what does @ stand for in a Ruby function name

The method names for the four unary operators +, -, ~, and ! are +@, -@, ~@, and !@. So the funny looking method definitions:

def +@; _show _test :_pass, :_fail end
def -@; _show _test :_fail, :_pass end
def ~@; _show _pend;               end
def !@; _show _desc;               end

just define overloads for those four unary operators. Then TestRocket is patched into the Proc class using Proc.send :include, TestRocket.


-> { Die.new(2) }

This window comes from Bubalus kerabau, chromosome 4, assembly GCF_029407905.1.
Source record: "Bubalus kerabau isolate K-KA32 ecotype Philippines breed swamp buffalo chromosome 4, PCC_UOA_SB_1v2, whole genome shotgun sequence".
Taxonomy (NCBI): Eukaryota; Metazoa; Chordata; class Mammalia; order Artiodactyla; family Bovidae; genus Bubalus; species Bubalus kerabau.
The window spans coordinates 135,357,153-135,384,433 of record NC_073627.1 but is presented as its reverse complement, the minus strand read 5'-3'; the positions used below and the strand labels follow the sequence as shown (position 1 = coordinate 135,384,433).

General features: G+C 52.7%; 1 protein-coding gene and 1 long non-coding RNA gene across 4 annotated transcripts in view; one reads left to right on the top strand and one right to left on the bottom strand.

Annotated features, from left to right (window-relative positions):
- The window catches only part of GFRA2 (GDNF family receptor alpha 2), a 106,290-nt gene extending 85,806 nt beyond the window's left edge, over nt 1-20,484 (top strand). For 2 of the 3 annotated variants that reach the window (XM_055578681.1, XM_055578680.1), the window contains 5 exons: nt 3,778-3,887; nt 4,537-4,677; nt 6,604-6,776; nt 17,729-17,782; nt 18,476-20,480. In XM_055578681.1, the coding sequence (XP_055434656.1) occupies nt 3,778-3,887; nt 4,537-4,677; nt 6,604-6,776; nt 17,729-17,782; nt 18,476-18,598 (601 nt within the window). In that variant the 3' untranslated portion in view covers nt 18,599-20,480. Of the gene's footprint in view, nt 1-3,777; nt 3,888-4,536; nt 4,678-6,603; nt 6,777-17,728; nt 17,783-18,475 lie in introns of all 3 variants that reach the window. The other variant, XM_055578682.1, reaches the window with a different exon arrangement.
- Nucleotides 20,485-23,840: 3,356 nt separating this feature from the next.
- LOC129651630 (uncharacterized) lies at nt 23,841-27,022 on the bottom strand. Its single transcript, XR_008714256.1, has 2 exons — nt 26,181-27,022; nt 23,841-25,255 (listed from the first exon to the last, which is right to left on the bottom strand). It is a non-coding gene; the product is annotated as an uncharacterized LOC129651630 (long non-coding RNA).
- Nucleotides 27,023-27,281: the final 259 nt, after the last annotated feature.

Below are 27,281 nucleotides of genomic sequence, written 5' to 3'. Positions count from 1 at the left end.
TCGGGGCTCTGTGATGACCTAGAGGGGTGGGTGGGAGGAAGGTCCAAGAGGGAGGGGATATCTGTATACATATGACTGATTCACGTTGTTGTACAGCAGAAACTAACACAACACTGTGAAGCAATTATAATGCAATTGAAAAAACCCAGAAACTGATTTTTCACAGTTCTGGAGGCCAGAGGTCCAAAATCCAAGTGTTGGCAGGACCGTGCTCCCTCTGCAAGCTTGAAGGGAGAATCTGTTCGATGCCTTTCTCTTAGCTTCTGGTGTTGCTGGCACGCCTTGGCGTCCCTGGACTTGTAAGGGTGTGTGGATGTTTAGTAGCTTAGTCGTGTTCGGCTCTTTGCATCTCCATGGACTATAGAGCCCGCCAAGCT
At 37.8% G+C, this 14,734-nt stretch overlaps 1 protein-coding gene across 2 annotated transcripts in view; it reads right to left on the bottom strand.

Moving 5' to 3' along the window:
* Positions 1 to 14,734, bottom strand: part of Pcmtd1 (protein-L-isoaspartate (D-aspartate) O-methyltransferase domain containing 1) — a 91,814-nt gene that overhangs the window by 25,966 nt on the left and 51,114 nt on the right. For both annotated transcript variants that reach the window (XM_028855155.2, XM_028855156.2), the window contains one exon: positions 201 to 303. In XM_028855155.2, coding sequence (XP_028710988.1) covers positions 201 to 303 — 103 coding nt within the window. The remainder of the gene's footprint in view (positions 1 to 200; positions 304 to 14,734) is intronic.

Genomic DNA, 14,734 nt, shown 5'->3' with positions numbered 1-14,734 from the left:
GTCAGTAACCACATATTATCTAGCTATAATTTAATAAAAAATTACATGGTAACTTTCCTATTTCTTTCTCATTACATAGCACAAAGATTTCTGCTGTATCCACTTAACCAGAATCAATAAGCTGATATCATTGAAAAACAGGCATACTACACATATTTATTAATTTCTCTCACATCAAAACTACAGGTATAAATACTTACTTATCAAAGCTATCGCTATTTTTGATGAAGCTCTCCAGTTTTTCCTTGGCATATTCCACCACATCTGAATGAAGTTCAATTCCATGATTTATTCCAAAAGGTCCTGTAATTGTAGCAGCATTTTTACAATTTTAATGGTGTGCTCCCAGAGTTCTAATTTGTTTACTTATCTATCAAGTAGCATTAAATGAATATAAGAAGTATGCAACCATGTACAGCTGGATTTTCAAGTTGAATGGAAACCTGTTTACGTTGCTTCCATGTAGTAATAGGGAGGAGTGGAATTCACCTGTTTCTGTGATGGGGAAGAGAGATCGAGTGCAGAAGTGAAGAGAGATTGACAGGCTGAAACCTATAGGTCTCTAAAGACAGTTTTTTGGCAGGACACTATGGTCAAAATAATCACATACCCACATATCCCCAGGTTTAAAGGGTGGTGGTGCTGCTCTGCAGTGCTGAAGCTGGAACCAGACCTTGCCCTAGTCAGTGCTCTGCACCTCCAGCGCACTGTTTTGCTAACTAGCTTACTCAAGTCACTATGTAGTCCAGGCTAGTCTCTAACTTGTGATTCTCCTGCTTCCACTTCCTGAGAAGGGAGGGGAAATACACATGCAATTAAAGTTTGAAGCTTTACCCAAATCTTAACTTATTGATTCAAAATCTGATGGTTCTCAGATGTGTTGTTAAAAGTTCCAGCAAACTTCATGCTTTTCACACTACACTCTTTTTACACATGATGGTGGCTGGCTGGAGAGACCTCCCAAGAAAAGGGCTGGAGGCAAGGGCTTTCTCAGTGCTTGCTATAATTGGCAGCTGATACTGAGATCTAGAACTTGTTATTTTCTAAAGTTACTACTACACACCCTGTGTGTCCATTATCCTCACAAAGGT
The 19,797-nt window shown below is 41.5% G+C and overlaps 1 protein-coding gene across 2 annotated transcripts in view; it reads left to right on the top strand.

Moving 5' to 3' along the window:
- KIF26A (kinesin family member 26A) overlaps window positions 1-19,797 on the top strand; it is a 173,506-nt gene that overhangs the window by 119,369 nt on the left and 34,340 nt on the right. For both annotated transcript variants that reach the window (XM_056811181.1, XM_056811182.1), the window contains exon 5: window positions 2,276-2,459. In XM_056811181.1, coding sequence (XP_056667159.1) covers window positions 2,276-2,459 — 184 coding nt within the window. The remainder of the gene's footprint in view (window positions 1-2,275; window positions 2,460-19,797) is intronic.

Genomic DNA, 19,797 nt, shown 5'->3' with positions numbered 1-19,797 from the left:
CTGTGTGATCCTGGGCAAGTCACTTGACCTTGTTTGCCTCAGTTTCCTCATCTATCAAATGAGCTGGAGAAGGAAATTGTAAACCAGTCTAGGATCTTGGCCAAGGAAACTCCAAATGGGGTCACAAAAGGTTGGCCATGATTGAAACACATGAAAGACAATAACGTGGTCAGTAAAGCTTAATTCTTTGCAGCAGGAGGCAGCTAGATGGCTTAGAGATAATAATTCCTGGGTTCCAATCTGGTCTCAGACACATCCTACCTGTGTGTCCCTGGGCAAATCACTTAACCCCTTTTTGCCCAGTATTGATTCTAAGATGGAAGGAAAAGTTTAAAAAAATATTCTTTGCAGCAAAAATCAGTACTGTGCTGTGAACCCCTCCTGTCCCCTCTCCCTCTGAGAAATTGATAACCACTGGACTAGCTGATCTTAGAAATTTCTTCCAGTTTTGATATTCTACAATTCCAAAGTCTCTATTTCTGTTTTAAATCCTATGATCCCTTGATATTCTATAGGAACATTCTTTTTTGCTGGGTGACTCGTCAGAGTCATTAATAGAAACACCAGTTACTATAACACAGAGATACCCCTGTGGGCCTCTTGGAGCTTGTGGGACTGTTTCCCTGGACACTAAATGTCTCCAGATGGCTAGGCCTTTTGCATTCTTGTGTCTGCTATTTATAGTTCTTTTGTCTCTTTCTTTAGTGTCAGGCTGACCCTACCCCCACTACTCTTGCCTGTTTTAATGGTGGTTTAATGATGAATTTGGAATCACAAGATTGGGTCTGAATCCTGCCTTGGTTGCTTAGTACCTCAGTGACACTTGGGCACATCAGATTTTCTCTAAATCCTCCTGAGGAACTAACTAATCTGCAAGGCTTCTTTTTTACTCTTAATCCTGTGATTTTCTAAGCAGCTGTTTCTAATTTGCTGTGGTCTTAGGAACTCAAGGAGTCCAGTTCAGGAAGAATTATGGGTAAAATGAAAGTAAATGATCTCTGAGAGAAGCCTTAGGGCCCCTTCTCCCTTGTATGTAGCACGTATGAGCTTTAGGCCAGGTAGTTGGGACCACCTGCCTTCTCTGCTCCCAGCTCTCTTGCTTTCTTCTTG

is simply a lambda definition and another way of writing lambda { Die.new(2) }. Then, with TestRocket patched into Proc we can say this:

+-> { Die.new(2) }
# + lambda { Die.new(2) }

and it will run this method:

def +@; _show _test :_pass, :_fail end

as an instance method on that lambda.

Looks like a bit of an abuse of the unary operator overloading to “invent” something that looks like new -->, ~->, … operators.

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